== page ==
Pro-Tip 1 – Have a plan for when you can’t plan. Decision fatigue is real, and you really will make poorer choices and exercise less will power when you are tired, overworked or stressed.
It is super hard to decide on 10 x 3 squats when you are tired, but when its written down and you just look at your program, shrug, and get on with it, its way easier.
For us, when life is relaxed, none of us run off program, but when we know its going to be super busy and stressful, we’ll run a 8 week block so we can turn our brain off after work.
Pro-Tip 2 – Increase your bench – 100% of the time. If anyone comes to us and says their bench has stalled out, we always advise a block emphasising triceps, and it works every time for powerlifters.
We just don’t do that much tricep focussed work, and if you have not done a lot, its going to help lockout a lot and but also that mid way slow down.
You can’t really hammer your triceps that hard without elbow issues, so plan carefully. For us, the best exercise is small incline (like a 20 under a flat) close grip bench to nips. Grab the bar so when you descend, the inside of your wrist hits you nips. 8-12 reps is perfect, leave a few in the tank (ie, 8rpe max) and do a fair bit of volume (ie, 5 sets). Once your tris are pre exhausted, classic bodybuilder stuff like rope pressdowns or skullcrushers. Just don’t go near failure and don’t cheat. Our elbows are WAY more susceptible to injury after years of benching and squatting. Finish with dips, or even bench dips. We always finish with band tricep pushdowns for super high reps (like 50-100) but that is because we will always be EliteFTS/Westside fanboys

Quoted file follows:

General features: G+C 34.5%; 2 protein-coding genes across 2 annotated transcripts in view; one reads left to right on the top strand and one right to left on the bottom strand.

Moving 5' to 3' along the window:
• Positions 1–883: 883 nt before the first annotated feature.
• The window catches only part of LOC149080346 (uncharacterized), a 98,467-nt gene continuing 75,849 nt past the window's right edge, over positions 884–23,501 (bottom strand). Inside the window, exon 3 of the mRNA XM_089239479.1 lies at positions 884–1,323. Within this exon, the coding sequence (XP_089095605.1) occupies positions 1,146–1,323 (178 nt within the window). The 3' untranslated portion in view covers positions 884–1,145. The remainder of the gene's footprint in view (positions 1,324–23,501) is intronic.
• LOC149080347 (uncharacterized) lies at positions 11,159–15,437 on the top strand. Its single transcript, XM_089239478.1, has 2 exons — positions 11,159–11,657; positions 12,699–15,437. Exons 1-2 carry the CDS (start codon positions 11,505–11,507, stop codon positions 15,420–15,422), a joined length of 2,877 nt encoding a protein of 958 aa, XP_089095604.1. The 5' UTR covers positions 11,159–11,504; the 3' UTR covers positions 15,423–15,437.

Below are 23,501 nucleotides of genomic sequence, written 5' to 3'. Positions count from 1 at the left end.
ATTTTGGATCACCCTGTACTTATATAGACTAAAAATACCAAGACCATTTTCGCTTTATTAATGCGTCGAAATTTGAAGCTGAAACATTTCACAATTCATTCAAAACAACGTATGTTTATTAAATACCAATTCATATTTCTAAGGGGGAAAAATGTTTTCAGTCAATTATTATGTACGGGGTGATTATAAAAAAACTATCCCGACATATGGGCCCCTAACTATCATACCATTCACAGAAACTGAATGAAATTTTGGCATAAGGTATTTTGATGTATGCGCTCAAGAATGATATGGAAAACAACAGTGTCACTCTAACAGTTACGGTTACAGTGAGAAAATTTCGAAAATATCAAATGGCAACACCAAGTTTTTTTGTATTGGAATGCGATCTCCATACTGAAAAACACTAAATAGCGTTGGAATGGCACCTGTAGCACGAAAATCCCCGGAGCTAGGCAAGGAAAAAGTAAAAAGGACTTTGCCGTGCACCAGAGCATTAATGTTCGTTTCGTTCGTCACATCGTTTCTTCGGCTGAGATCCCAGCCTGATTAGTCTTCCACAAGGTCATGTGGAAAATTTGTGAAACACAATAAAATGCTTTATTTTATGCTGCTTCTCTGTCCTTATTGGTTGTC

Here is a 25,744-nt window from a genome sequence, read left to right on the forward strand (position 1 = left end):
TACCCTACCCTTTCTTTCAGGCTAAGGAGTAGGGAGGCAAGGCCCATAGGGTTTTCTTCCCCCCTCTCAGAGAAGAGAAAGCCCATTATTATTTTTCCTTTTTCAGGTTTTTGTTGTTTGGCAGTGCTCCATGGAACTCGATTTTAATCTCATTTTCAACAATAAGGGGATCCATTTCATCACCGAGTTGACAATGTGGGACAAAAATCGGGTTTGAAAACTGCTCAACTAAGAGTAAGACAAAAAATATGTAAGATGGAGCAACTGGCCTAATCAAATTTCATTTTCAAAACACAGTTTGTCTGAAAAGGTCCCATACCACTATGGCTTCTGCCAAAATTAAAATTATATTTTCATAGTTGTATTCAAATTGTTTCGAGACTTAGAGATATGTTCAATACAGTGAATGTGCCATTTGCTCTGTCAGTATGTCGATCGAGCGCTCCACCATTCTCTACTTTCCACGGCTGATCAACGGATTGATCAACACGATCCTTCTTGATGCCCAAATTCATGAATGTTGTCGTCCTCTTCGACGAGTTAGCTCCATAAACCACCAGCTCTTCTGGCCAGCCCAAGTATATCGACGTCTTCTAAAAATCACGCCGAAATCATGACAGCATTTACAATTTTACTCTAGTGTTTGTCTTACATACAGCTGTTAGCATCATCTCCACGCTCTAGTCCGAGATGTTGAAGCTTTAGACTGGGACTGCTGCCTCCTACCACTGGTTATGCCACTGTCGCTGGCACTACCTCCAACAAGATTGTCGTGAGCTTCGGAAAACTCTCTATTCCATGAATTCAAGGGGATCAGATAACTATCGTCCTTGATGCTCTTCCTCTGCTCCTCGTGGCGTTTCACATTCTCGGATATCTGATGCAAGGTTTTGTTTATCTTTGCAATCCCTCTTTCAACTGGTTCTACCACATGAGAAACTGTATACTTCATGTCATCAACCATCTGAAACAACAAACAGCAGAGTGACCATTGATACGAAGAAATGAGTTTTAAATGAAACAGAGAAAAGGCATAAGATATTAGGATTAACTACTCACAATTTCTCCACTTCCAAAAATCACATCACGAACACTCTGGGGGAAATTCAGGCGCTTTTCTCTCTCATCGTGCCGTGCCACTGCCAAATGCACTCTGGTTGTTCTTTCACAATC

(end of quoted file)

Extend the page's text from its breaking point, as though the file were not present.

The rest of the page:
If you did this properly, your triceps will have huge DOMS the next day. Do this after bench day (obviously lower bench day volume) for 5-8 weeks, then return to normal programming. Tris are 2/3 or arm mass, so you will look more yoked too!
Pro Tip 3 - Stay ready so you don’t need to get ready. @briancookpl is such a good example of a person that kept his work capacity up and goals moving as 2020 kept throwing out punches.
Stopping is never, ever a good idea. As most of us know, coming back to training is so hard, because you just don’t have the capacity to work like you used to, so its so frustrating. You not only have to rebuild your strength, but also you ability to train.
Its taken a long time to learn this, but do what you can, when you can. Work around injuries safely, change goals as circumstances change, but keep the momentum. Its way easier to keep the rock rolling down the hill than to get it started again.
That's it for today! Short and sweet. Now get at it!